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My cats are bored with their toys — how do I keep them entertained?

Ally Hirschlag is a producer/actor/writer who lives in Brooklyn, NY and buys way too many toys for her cats. She contributes to several publications, including Bustle, and The Nerve, and enjoys writing about all things woman. In her spar...

Crazy Cat Lady answers: What to do if your cats aren't stimulated by their toys

My kittens are almost 2 (so I guess I should stop calling them kittens), but they still love to play. In fact, they tend to wake us up at 5 a.m. just because they can't wait for some toy time.

This was cute when they were kittens, and we could write their unstoppable energy off as a "kitten phase." However, now that they're almost 2 and have yet to outgrow this phase, it's no longer so cute. In fact, sometimes it's a little more than I can take.

The worst part is they always want to play at the worst times for their human parents — aka, early morning when we're either getting ready for work, or still sleeping, and right around midnight. We try to appease them as much as we can, but they always want more than we're willing to give. As a result, I've bought what feels like hundreds of "interactive toys" that are battery activated and, thus, supposed to keep cats engaged without human help.

While some of these seemed to work wonders when we first got them, our cats would get bored a couple weeks later and return to pestering us. I personally blame their introduction to the laser toy — a wand that shoots a light laser on a random setting and quickly became my cats' number one obsession. You might be thinking, "Well that's a solution, isn't it?" Sadly, it was not because they would get bored with it unless you're also moving it around manually.

I was getting to my wits end on this issue, so I decided to consult an expert — Marilyn Krieger, behaviorist, and the famous Cat Coach. It turns out there's a good reason why cats need to play.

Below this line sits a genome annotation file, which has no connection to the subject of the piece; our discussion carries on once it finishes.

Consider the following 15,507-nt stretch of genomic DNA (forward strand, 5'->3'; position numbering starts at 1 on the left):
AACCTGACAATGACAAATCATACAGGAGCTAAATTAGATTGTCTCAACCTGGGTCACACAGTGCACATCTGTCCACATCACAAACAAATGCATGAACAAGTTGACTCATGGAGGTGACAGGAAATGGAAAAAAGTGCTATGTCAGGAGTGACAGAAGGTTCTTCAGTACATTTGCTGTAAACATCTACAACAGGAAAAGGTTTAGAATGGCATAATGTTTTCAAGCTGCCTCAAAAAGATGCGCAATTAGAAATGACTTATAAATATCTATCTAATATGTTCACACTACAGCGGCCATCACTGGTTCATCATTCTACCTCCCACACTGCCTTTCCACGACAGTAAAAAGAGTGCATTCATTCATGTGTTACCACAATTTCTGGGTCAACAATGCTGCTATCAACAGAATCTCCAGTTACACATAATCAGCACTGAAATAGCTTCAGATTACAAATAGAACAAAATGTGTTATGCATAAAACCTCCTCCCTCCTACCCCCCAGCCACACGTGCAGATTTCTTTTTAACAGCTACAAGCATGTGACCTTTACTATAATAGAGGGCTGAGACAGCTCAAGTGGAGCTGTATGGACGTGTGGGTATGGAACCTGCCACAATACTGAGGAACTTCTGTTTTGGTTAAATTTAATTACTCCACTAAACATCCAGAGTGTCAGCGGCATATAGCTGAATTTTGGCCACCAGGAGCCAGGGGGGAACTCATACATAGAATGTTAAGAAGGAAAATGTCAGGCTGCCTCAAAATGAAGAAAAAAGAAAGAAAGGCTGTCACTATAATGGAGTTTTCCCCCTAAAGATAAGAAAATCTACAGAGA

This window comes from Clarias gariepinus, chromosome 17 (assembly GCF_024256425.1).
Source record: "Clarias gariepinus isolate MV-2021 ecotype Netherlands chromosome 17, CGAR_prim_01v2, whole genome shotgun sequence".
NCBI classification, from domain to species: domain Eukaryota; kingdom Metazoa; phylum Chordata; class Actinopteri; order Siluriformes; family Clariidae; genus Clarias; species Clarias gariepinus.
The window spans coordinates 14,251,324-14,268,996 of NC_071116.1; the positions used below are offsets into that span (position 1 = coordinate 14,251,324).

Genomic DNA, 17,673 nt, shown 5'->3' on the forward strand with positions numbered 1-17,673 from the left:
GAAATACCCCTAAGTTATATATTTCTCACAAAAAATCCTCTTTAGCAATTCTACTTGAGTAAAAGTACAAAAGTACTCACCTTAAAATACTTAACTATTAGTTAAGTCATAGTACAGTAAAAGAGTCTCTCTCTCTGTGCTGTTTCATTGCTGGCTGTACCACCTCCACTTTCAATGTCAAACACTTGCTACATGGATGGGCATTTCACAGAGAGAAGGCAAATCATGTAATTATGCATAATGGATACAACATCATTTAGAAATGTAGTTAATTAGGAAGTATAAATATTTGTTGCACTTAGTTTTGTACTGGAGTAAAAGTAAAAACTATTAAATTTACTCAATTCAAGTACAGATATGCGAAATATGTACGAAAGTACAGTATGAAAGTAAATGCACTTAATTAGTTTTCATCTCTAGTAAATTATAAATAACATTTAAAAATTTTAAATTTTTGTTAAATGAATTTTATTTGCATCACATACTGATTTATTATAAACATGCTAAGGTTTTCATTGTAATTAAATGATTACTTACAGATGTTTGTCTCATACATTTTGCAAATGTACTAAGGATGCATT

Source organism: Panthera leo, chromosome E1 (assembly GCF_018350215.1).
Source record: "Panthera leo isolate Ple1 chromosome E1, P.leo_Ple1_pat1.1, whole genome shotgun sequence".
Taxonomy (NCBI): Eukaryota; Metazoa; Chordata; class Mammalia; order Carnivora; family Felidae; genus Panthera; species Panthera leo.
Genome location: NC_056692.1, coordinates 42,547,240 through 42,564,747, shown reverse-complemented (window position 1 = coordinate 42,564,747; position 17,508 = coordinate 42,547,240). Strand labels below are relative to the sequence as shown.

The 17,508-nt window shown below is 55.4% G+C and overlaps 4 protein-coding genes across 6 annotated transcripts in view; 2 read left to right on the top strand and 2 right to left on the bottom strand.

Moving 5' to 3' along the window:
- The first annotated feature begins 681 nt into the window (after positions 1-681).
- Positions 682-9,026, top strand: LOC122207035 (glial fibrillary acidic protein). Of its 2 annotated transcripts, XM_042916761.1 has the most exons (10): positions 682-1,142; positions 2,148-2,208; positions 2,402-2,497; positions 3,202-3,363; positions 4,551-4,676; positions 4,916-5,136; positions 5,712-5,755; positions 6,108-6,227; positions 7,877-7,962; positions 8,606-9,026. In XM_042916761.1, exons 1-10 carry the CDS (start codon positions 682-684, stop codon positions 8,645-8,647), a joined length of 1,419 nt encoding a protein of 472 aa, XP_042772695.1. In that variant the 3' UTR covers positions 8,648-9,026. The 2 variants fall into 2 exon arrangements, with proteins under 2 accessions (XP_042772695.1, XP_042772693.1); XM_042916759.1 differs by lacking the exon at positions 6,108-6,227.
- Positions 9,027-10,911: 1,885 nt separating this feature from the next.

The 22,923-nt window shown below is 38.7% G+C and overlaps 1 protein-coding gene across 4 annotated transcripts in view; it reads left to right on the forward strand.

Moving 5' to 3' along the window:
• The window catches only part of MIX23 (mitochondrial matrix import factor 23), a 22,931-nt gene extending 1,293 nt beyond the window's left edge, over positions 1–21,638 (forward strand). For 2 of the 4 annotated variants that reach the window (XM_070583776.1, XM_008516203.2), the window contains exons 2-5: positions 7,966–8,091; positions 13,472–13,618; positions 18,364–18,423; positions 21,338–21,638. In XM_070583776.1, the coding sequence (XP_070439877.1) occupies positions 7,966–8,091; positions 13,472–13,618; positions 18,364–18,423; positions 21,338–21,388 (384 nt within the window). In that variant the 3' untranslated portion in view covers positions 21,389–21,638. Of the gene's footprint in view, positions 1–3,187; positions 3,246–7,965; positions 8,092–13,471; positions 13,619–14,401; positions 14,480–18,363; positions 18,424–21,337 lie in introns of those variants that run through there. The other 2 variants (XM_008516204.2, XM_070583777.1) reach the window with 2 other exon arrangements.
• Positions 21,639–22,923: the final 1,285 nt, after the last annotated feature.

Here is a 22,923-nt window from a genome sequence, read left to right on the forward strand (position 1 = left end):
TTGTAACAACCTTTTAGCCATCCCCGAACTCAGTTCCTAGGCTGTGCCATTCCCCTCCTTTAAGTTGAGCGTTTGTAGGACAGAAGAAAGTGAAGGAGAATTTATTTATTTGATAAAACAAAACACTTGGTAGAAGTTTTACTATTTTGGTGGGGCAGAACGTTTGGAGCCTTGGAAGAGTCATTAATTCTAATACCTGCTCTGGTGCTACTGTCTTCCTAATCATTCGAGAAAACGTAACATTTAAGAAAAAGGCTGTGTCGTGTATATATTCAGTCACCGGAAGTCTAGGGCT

"Although our pampered, well-fed house cats don’t have to hunt for a living like their feral cousins do, they still have the instincts to hunt. These natural instinct[s] emerge in the form of play," said Krieger on Catster.

"Dopamine is released into the system when animals play, elevating moods and helping to curtail depression. It reduces stress, mentally stimulates, and is perfect for toning muscles and slimming down."

It's good for kittens because it teaches them to be social and interact with their environment, and it's good for older cats because it keeps them active, which staves off illness.

How to keep cats entertained

1. Expensive toys are often not the answer

Think about the consumers — they want something they can easily stalk, pounce, bat, grab, scoop and swat. If it has a ton of bells and whistles, it might be overwhelming for your cat.

2. Size, weight and texture of the toy matters

Cats like small, soft, easily transportable toys. If the toy your eyeing is none of these things, consider getting something else.

3. Sight, sound and smell encourage play

Toys that make noise when moved, or light up, may help engage your cat. You can even try rubbing its favorite treats on a toy to get it interested.

4. Choices, choices, choices

You should give your cat several options of toys, so it doesn't get bored. You can also try hiding a few toys and reintroducing them to mix things up since cats are naturally curious.

5. Safety first

Get rid of any buttons or threads that your cat could potentially swallow.

*The hiding trick actually worked like gangbusters on our cats. They totally forgot about this one great moving mouse toy, and now it's their favorite thing again! Oh, and my cats had yet to experience the wonders of catnip-filled toys. Here's the wonderful result:

Crazy Cat Lady answers: What to do if your cats aren't stimulated by their toys


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